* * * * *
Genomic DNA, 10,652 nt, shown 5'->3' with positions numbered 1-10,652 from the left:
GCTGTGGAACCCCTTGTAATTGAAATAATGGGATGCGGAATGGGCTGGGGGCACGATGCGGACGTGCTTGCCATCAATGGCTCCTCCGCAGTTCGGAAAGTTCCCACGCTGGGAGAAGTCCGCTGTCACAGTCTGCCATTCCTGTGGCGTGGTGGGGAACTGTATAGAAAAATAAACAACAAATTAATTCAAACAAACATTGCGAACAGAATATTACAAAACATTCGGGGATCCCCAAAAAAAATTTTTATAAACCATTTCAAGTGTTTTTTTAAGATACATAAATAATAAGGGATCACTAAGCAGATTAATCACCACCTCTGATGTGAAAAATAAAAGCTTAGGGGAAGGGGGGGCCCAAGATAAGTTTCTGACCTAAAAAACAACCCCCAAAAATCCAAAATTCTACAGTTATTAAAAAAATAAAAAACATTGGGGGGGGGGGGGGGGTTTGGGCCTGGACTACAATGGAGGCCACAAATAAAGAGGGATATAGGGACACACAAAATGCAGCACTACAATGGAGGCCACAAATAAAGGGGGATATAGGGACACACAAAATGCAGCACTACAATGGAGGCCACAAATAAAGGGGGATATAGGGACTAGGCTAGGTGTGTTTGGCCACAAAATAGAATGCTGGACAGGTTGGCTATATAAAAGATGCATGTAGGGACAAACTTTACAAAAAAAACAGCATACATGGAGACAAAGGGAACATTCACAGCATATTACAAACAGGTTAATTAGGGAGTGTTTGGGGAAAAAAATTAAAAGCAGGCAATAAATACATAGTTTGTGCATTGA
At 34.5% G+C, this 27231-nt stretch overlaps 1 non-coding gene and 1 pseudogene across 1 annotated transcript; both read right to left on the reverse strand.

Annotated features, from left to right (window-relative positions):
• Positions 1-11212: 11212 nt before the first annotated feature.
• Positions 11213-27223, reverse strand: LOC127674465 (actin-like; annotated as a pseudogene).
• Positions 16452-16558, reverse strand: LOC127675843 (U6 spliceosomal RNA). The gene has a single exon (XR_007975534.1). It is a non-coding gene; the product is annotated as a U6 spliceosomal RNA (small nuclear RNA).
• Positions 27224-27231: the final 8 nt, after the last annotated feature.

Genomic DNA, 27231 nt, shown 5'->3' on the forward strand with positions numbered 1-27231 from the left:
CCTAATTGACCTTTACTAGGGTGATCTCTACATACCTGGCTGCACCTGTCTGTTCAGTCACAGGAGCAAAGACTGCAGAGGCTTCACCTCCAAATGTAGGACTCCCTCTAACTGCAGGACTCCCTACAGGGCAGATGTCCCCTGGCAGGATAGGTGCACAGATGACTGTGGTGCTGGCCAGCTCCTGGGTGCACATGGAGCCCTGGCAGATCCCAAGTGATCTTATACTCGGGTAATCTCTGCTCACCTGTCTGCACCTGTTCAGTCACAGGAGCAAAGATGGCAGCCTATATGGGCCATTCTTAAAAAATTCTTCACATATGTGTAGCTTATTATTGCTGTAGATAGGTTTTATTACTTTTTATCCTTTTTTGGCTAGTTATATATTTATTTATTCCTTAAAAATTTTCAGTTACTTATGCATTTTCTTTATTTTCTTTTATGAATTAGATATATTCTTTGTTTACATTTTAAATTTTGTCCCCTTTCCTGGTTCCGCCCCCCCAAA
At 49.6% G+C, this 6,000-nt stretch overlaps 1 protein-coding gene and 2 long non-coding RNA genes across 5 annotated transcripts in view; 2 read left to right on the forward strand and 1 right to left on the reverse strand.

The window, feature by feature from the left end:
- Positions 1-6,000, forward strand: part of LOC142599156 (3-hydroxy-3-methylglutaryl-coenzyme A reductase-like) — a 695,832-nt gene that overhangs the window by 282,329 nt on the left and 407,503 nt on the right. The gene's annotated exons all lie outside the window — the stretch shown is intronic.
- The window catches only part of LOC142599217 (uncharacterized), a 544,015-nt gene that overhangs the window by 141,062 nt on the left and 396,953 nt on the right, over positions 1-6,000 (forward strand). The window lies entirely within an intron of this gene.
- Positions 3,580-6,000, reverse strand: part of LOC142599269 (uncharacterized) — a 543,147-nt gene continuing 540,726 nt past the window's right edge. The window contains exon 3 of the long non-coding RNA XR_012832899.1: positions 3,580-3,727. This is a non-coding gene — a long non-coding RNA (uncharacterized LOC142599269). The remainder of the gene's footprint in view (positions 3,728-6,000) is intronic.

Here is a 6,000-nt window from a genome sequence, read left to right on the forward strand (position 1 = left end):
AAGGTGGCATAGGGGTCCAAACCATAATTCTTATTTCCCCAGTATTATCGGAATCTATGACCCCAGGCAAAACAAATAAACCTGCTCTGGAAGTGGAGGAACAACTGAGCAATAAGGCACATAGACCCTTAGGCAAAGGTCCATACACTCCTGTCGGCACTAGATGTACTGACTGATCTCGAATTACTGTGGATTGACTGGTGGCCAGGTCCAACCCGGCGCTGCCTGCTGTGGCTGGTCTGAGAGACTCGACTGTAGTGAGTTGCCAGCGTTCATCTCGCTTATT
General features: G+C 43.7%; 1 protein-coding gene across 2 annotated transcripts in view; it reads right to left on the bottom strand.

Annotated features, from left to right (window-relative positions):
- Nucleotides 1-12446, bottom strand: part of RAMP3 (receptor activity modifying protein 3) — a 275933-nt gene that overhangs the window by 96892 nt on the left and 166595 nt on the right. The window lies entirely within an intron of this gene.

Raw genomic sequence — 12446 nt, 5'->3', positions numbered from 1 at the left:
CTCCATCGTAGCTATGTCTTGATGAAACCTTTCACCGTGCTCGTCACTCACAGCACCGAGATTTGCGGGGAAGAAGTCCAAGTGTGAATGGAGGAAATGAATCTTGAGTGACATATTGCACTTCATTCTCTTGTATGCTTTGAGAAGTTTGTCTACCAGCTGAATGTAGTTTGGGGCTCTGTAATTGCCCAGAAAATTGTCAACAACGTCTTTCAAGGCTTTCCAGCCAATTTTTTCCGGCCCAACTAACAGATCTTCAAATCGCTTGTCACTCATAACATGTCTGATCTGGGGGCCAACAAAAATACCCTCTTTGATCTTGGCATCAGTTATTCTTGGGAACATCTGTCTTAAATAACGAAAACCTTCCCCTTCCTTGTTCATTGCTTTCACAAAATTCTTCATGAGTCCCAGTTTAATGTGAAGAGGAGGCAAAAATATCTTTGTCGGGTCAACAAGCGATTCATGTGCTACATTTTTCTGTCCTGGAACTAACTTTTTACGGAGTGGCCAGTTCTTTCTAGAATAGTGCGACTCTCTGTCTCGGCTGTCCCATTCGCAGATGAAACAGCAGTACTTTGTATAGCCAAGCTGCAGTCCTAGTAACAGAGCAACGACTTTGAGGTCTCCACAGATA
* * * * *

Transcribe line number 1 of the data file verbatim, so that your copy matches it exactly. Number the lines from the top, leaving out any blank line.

Genomic DNA, 10,652 nt, shown 5'->3' with positions numbered 1-10,652 from the left: